“Share-of-ear.” It’s a mantra among broadcasters nowadays. And I’m going to explain why you should forget about it.
You know what it means: We compare the time listened to radio with time devoted to other audio forms: Online radio, podcasting, mp3’s, whatever.
The theory holds that any platform’s “share-of-ear” comes largely at the expense of any other audio-centric platform. So when podcasting listenership grows, that means radio listening (for example) might shrink. I can only hear one thing at a time, naturally.
Assuming I’m listening to something to begin with.
You see, share-of-ear is seriously flawed in that it assumes audio consumption is and must be static. It assumes that consumers won’t listen to more audio even as more audio is available all while there remain huge gaps of audio silence in the average consumer’s day.
Recent research has shown that consumers are ingesting more content across more platforms than ever – and doing it concurrently. How else to explain why Americans are consuming almost an hour more media per day than they did in 2011?
While radio listening is down, audio is bigger than any distribution channel – and it’s the perfect compliment to any activity that doesn’t already have its own soundtrack.
Meanwhile anyone who has ever scanned a crowd has seen folks staring into their mobile phones, detached from their earbuds, listening to…nothing.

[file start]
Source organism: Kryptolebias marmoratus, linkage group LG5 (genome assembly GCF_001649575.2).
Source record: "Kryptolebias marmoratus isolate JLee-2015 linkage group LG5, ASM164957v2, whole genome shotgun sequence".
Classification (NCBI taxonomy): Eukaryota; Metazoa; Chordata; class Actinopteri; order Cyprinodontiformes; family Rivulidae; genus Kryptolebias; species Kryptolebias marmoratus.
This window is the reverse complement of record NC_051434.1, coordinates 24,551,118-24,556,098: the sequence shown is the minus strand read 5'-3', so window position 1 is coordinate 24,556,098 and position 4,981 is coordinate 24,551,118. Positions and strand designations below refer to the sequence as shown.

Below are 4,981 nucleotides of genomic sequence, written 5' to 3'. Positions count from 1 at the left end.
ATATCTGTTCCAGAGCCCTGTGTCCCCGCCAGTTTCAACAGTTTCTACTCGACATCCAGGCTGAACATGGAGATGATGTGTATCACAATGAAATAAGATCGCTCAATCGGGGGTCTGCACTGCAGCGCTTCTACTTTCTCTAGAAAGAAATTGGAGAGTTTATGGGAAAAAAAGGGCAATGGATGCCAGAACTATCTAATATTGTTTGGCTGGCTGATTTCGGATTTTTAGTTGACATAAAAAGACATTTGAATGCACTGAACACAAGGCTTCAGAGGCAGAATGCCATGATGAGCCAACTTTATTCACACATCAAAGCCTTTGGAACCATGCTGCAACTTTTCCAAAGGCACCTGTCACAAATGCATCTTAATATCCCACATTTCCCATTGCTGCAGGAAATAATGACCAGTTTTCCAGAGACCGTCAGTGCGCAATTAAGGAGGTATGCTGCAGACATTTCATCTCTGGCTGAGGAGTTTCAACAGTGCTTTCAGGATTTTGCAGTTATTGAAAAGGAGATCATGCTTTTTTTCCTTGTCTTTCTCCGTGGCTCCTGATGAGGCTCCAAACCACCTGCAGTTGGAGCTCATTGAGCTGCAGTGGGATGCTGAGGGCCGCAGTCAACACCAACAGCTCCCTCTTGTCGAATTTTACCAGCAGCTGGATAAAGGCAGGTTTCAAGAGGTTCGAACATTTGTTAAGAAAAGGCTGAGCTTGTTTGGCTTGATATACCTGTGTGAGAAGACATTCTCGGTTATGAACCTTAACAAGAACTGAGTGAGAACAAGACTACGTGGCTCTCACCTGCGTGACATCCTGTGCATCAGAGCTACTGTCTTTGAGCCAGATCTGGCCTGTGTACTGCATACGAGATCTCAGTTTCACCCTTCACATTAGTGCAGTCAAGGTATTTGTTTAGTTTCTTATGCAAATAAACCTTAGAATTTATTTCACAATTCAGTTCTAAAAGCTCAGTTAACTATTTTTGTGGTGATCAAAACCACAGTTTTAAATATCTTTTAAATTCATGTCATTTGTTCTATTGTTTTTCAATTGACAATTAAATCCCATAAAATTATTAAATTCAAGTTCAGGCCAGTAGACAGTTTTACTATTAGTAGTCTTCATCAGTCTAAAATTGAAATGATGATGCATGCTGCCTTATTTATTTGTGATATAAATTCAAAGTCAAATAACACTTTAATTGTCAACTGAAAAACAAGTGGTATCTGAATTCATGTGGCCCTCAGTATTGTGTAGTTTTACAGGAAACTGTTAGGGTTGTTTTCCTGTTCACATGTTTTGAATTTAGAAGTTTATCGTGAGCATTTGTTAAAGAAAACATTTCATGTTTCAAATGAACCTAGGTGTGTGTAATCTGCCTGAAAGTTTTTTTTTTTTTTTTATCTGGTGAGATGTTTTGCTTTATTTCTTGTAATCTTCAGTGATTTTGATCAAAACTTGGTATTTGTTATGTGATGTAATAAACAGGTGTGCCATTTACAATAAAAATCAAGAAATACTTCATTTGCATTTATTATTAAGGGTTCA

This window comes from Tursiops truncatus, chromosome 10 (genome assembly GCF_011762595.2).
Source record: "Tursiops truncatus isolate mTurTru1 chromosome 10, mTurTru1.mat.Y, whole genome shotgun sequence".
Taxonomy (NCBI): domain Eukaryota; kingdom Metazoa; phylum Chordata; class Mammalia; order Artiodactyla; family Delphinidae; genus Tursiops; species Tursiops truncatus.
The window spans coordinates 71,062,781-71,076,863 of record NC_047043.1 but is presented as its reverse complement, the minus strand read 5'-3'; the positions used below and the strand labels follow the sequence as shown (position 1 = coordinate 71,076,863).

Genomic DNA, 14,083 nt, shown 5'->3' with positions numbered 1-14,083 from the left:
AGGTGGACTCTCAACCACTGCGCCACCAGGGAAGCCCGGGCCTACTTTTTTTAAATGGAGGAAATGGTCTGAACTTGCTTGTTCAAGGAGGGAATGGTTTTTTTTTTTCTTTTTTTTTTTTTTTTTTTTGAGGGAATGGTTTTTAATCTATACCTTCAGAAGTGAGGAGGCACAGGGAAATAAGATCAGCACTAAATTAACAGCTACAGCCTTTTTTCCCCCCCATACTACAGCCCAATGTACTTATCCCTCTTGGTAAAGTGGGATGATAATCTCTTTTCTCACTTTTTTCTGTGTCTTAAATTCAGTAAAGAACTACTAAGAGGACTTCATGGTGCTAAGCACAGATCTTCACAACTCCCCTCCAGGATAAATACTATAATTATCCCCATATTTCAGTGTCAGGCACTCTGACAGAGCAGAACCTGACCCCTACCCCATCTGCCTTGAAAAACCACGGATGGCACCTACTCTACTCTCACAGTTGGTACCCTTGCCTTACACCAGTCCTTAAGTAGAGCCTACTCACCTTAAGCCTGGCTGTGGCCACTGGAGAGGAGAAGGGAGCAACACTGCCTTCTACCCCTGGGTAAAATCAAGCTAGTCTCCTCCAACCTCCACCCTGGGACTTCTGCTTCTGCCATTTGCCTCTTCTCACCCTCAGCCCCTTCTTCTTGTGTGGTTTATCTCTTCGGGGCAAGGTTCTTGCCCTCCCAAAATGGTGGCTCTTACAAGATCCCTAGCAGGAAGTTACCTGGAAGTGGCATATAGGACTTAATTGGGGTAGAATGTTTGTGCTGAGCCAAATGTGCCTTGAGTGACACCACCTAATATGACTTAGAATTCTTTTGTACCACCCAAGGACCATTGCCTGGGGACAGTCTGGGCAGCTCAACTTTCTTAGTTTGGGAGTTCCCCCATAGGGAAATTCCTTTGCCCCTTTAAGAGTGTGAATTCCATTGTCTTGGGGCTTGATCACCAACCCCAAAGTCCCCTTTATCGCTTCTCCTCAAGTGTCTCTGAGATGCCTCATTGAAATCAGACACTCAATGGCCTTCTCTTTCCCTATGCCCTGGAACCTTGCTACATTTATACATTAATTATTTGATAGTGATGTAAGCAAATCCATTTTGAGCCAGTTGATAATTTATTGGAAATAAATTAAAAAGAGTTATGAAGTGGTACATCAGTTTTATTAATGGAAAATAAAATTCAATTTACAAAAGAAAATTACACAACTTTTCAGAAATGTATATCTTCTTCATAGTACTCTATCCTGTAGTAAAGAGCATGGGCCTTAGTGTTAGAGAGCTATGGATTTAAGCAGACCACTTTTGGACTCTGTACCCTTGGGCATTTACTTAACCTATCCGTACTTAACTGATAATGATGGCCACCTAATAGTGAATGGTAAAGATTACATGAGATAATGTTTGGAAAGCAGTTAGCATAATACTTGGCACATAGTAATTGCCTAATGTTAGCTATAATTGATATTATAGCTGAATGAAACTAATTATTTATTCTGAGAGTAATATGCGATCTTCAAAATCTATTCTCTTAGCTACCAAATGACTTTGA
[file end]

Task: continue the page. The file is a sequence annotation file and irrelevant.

I call that an opportunity. And share-of-ear pretends it does not exist.
Instead of share-of-ear, we should be concerned with share-of-time and share-of-attention. Those metrics place audio where it belongs: On equal footing with every other delightful distraction consumers demand.
Share-of-ear places zero value on moments where consumers are not listening to audio but could be and might be. Is that fair?
Maybe there’s a reason folks aren’t listening. Or maybe there isn’t. Either way that empty audio white space is comprised of countless would-be listening occasions, tons of time that could be spent listening.
Remember, the absence of listening is not the absence of listening potential.
Maybe folks simply need to be reminded there’s something worth listening to and it’s there for the hearing right now.
Isn’t that why Spotify and others are building playlists around activities rather than genres?